Nadesar Palace is a dream of a boutique hotel. First built by the East India Company in the late 1700s, it was then taken over by the Maharajah Prabhu Narain Singh of the Royal House of Benares from 1889, and the property has belonged to the royal family ever since.
The Palace was used as a guesthouse – in 1906, George V and Queen Mary stayed in the palace when they were touring India as Prince and Princess of Wales respectively. In the 2000s, the Taj Group took over the management of the palace, and after an extensive restoration, re-opened it as the Taj Nadesar Palace.
The property boasts only 4 rooms and 6 suites, each of them with high ceilings typical of colonial properties, four-poster beds and clawfoot baths in the bathrooms. Every room comes with personal butler service.
The palace itself is a splendid piece of Neo-classical architecture, with a large porte-cochere out front, and a magnificent porticoed balcony out back. Antiques and works of art fill the guest rooms and public spaces of the palace, such that stepping into the building, is like stepping back in time to the days of the British Raj.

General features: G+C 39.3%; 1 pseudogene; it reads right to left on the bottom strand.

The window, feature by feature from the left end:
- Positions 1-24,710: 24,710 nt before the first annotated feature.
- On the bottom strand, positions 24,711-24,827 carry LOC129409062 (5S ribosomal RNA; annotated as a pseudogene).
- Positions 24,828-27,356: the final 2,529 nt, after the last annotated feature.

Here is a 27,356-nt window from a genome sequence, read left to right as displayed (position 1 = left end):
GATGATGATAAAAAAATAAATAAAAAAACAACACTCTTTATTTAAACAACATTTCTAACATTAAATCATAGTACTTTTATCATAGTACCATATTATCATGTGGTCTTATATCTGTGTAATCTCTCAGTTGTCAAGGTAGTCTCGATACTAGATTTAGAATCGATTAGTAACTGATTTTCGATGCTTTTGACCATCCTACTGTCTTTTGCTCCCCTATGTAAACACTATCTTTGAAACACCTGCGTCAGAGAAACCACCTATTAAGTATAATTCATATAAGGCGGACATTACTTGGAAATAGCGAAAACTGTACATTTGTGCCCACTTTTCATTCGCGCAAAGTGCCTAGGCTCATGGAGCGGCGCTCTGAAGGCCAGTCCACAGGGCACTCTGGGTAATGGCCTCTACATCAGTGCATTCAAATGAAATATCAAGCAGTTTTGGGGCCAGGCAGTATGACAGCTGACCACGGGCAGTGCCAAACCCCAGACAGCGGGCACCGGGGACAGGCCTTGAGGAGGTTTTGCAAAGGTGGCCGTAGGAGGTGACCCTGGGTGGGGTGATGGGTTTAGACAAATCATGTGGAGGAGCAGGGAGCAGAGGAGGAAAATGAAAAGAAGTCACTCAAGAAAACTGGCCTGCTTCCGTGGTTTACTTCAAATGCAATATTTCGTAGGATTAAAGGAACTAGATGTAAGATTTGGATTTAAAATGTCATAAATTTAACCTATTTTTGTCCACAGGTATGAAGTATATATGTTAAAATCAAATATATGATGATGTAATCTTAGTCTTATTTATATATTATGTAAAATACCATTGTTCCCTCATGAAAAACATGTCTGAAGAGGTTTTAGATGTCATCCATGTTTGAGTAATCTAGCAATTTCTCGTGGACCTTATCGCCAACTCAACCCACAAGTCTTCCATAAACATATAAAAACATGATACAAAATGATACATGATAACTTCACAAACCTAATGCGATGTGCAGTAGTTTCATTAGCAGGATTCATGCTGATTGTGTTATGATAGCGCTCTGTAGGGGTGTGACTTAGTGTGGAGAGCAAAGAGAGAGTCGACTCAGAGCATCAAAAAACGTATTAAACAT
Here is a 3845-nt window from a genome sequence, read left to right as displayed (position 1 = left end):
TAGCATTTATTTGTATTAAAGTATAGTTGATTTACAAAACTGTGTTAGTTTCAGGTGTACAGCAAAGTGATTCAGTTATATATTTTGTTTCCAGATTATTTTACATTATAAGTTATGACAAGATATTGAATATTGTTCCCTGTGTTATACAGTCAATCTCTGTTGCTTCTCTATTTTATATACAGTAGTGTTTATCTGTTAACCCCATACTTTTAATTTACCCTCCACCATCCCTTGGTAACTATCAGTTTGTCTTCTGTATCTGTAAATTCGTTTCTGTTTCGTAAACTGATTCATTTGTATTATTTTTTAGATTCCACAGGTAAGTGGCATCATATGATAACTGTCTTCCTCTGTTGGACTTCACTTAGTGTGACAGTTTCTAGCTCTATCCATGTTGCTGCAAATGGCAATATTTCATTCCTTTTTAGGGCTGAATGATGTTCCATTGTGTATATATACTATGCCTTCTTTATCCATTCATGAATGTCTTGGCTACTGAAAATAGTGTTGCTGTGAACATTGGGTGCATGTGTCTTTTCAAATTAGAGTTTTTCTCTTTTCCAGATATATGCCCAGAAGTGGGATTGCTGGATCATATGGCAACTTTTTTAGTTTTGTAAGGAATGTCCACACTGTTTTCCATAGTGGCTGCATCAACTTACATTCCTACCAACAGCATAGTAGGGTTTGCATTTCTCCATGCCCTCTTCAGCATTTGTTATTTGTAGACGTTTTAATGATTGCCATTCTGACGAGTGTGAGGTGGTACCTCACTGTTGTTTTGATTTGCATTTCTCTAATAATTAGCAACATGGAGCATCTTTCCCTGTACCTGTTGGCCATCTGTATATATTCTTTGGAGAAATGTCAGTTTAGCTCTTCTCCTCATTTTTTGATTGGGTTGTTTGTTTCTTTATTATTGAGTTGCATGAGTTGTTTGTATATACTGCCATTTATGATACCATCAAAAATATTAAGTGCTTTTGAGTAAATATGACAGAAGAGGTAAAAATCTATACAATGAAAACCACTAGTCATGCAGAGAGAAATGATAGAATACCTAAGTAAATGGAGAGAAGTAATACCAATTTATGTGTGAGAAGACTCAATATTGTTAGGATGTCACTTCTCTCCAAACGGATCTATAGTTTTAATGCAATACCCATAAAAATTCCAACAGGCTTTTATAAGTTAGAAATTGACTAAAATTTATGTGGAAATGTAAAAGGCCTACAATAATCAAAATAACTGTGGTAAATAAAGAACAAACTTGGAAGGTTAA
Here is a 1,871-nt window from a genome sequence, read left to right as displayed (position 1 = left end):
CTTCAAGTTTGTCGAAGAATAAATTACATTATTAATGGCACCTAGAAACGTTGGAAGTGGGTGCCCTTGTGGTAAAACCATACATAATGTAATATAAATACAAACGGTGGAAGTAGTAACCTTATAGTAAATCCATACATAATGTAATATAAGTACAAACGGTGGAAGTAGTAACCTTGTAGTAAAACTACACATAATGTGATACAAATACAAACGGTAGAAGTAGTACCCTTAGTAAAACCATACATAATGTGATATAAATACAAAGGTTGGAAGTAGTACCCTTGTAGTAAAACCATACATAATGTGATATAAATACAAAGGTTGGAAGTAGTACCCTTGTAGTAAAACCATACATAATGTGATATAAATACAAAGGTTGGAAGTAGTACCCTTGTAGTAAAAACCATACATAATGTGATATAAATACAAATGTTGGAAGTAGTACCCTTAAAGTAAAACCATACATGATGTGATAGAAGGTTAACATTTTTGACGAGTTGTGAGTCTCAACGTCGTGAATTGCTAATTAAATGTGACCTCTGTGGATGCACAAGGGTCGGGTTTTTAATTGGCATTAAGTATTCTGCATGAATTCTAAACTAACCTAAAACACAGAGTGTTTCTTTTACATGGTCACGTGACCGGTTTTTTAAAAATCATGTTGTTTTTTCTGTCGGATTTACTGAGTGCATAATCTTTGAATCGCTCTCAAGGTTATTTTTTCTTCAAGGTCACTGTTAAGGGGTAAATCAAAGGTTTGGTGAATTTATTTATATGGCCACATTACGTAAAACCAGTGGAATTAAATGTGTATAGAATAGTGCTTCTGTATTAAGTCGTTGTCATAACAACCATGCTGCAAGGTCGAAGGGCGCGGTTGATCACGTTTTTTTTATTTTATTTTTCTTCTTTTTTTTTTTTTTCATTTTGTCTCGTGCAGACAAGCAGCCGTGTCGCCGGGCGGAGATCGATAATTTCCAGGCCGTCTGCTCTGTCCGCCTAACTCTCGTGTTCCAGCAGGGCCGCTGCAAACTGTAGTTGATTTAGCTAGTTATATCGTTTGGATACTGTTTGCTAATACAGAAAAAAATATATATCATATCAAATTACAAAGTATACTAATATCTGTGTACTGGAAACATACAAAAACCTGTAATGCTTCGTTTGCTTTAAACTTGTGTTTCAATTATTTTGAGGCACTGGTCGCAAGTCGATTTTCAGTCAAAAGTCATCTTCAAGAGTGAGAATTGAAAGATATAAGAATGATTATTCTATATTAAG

The palace sits in its own extensive grounds, a tour of which may be had in the Maharajah’s former horse carriage, driven, incidentally, by a grandson of the Maharajah’s former horse carriage driver.
On the horse carriage tour of the property, we pass by plots of cultivated land, which I am told is where many of the vegetables served in the kitchen are grown. That probably explains why everything served by the kitchen was absolutely delicious.
And then there is the pool, which sits at the foot of the Palace’s back facade, and affords a view of the grounds. I spent one late afternoon luxuriating in its cool waters, watching as the sun set over the trees in the distance, and marvelling at how this tranquil oasis could even exist, just metres away from the hustle and bustle of today’s Varanasi.
NEXT STOP on The Grand Tour III: Madras (Chennai)